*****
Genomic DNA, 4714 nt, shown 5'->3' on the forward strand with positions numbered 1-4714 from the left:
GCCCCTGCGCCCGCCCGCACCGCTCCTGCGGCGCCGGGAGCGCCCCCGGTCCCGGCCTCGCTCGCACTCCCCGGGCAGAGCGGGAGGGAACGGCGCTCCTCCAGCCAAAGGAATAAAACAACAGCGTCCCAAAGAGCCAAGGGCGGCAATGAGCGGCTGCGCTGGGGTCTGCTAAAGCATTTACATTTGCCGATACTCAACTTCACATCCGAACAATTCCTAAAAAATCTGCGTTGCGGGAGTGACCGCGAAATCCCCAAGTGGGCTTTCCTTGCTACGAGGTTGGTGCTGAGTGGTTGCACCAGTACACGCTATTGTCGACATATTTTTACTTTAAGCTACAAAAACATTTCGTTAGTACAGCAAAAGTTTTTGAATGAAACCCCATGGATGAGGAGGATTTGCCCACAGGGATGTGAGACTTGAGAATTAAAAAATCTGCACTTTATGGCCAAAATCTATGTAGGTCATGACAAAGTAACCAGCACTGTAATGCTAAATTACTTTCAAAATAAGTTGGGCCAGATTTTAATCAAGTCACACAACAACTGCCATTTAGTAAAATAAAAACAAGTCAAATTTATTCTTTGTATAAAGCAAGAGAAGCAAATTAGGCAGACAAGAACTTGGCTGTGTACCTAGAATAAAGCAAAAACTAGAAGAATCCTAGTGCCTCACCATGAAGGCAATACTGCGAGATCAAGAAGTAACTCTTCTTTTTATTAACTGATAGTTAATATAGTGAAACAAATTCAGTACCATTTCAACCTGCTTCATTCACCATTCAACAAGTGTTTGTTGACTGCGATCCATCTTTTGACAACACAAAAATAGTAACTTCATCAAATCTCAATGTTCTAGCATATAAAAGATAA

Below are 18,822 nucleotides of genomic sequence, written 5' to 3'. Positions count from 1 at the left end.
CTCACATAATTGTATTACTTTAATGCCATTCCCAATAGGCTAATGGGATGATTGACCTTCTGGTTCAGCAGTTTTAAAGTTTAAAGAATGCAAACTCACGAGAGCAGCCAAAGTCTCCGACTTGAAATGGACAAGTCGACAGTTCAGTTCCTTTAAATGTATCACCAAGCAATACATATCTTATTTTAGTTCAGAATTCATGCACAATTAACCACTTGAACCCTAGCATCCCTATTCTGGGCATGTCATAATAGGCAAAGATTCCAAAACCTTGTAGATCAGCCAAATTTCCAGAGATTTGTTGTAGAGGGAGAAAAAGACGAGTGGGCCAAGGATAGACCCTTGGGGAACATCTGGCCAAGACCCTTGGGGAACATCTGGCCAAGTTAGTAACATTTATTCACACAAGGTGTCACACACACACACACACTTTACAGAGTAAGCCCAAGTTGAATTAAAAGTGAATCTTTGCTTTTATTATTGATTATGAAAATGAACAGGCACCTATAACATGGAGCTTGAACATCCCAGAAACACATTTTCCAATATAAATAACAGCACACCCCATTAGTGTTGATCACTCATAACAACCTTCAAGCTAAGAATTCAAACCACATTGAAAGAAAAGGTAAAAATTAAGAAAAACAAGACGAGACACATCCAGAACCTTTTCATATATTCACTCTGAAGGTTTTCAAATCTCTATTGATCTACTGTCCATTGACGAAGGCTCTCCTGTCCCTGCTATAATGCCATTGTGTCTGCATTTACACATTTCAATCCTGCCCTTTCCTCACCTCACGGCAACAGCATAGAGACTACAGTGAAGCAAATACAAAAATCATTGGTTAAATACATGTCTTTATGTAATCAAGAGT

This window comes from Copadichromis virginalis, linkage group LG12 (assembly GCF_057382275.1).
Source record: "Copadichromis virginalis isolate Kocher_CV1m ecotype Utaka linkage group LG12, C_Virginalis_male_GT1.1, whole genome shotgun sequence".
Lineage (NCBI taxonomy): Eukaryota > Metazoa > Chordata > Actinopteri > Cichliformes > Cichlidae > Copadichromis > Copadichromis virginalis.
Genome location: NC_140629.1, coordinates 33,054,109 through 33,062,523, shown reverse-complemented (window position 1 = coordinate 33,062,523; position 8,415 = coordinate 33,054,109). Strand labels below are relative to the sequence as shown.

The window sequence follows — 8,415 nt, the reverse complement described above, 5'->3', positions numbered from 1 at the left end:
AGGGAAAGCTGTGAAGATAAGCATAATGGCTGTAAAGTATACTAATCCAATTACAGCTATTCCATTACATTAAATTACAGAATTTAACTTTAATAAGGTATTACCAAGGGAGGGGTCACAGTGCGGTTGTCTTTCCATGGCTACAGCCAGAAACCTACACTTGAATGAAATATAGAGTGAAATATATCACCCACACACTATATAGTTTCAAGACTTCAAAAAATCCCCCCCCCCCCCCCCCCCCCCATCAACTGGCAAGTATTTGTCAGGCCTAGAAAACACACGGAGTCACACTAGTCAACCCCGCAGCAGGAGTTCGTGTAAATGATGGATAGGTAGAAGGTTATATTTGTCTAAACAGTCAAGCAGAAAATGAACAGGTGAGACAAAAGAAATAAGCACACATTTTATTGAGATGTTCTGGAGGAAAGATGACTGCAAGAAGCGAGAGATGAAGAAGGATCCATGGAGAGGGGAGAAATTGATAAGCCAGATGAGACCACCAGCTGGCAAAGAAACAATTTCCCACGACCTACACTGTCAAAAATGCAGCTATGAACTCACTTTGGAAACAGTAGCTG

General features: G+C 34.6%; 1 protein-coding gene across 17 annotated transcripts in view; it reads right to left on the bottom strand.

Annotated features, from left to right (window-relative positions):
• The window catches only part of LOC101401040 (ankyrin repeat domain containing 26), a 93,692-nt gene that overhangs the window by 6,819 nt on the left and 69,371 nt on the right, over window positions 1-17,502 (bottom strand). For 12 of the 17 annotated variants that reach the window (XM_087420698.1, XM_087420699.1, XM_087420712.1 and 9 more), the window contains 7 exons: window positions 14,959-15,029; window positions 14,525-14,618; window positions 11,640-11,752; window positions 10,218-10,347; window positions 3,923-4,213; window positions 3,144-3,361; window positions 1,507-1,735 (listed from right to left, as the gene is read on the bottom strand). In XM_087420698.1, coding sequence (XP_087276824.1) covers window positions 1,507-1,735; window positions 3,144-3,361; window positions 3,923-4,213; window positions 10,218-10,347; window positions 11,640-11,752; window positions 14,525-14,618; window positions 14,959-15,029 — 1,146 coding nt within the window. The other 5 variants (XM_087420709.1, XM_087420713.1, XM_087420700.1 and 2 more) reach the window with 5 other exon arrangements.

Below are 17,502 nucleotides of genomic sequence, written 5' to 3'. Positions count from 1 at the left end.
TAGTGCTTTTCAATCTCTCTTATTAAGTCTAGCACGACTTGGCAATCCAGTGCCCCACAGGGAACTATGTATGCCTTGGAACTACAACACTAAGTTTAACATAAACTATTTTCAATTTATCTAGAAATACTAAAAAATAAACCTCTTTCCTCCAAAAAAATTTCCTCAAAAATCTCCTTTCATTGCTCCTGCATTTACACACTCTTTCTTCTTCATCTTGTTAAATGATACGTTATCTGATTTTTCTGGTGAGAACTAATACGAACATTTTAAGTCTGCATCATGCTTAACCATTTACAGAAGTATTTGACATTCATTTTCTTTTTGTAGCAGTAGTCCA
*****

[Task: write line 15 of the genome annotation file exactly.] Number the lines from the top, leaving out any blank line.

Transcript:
TAGTGCTTTTCAATCTCTCTTATTAAGTCTAGCACGACTTGGCAATCCAGTGCCCCACAGGGAACTATGTATGCCTTGGAACTACAACACTAAGTTTAACATAAACTATTTTCAATTTATCTAGAAATACTAAAAAATAAACCTCTTTCCTCCAAAAAAATTTCCTCAAAAATCTCCTTTCATTGCTCCTGCATTTACACACTCTTTCTTCTTCATCTTGTTAAATGATACGTTATCTGATTTTTCTGGTGAGAACTAATACGAACATTTTAAGTCTGCATCATGCTTAACCATTTACAGAAGTATTTGACATTCATTTTCTTTTTGTAGCAGTAGTCCA